Access rules

jTo use the row-level access control feature, add the access option to the existing create rule syntax. Access rules restrict any rows that can be viewed or modified.

Access rules are similar to domain rules, which allow table owners to control the values users can insert or update on a column. The domain rule applies restrictions to added data, functioning on update and insert commands.

Access rules apply restrictions to retrieved data, enforced on select, update and delete operations. Adaptive Server enforces the access rules on all columns that are read by a query, even if the columns are not included in the select list. In other words, in a given query, Adaptive Server enforces the domain rule on the table that is updated and the access rule on all tables that are read.

For example:

insert into orders_table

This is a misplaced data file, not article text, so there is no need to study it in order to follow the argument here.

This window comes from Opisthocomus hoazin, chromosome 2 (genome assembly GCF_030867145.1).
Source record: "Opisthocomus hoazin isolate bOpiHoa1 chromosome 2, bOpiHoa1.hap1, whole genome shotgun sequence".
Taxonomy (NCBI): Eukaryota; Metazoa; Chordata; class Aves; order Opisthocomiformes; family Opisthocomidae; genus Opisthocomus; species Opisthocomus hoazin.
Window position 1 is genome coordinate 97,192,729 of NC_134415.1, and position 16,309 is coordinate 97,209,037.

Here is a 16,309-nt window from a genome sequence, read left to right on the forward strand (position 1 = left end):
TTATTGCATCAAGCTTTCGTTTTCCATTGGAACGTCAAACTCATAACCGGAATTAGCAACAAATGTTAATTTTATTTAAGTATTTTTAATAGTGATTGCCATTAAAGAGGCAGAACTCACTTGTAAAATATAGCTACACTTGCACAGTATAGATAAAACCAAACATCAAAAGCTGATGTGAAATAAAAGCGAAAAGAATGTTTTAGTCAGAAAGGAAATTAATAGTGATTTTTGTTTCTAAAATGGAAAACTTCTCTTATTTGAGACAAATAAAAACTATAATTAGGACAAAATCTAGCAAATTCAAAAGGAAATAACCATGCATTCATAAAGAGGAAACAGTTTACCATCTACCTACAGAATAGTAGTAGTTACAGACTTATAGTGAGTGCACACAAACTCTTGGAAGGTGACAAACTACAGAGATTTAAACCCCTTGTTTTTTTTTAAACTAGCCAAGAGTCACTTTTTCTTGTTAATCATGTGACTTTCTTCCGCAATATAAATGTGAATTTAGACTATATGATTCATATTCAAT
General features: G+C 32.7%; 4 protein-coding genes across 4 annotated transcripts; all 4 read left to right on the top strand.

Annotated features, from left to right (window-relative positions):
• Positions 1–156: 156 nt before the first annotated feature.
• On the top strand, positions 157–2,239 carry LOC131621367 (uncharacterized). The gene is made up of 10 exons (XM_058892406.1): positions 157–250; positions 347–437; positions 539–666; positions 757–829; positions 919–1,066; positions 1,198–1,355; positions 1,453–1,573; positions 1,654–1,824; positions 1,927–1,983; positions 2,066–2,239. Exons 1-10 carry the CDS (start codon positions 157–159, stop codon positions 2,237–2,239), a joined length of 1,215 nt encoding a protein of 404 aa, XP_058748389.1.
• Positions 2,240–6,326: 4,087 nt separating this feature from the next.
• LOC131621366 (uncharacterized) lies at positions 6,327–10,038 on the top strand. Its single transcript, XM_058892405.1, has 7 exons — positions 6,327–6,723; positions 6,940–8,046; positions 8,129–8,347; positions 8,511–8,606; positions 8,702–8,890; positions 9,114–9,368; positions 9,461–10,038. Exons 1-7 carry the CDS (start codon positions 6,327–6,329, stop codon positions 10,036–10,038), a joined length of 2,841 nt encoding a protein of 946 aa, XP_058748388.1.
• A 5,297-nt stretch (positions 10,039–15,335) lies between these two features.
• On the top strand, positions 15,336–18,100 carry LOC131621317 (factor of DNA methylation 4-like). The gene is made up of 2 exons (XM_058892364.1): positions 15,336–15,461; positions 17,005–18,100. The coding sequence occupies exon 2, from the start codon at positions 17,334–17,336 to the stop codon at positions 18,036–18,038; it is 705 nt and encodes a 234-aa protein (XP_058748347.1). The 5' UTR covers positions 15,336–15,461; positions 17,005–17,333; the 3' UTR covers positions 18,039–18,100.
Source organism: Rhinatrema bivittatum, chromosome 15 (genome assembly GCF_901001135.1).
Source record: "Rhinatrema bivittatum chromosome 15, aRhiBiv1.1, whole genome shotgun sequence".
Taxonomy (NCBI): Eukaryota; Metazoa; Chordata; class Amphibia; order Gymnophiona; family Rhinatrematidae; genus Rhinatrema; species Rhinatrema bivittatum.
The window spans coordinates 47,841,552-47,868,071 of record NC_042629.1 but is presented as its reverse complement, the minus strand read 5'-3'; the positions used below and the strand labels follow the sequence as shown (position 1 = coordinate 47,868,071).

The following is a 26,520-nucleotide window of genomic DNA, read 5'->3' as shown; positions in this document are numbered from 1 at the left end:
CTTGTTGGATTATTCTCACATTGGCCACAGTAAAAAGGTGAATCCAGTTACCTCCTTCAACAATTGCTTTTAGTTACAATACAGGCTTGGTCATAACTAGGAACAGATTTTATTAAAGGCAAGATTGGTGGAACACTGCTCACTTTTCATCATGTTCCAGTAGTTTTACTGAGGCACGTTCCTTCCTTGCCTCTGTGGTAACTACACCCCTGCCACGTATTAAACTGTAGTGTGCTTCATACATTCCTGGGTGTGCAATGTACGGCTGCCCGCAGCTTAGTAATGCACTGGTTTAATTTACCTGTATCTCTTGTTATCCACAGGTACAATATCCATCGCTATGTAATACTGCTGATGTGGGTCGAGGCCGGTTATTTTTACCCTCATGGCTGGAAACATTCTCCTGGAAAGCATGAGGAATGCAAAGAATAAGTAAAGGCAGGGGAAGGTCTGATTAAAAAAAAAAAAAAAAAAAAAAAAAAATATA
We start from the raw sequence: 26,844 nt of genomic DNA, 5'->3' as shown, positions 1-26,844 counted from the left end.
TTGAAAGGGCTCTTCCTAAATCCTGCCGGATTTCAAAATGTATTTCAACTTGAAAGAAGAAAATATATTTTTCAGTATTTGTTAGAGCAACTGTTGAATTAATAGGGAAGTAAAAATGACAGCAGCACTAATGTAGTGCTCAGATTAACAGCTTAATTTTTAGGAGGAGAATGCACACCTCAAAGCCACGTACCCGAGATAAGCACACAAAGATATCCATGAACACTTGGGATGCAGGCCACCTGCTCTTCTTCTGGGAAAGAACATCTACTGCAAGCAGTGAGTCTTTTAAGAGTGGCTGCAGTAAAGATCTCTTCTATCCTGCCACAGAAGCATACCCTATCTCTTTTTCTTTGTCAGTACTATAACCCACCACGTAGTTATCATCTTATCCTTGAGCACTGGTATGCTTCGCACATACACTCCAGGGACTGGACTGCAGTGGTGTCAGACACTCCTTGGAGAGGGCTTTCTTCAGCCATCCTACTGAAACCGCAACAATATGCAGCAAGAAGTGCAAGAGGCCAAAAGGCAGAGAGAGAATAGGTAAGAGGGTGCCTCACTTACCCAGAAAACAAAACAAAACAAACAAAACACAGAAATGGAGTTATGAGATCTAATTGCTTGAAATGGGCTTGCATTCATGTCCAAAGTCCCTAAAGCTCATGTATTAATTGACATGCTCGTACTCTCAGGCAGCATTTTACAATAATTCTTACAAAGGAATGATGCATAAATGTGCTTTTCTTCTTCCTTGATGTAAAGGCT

select * from old_orders_table

In this query, if there are domain rules on the orders_table and access rules on the old_orders_table, Adaptive Server enforces the domain rule on the orders_table, because it is updated, and the access rule on the old_orders_table, because it is read.

Using access rules is similar to using views, or using an ad hoc query with where clauses. The query is compiled and optimized after the access rules are attached, so it does not cause performance degradation. Access rules provide a virtual view of the table data, the view depending on the specific access rules bound to the columns.

Access rules can be bound to user-defined datatypes, defined with sp_addtype. Adaptive Server enforces the access rule on user tables, which frees the table owner or Database Owner from the maintenance task of binding access rules to columns in the normalized schema. For instance, you can create a user-defined type, whose base type is varchar(30), call it username, and bind an access rule to it. Adaptive Server enforces the access rule on any tables in your application that have columns of type username.

Application developers can write flexible access rules using Java and application contexts, described in “Access rules as user-defined Java functions”, and “Using the Application Context Facility”.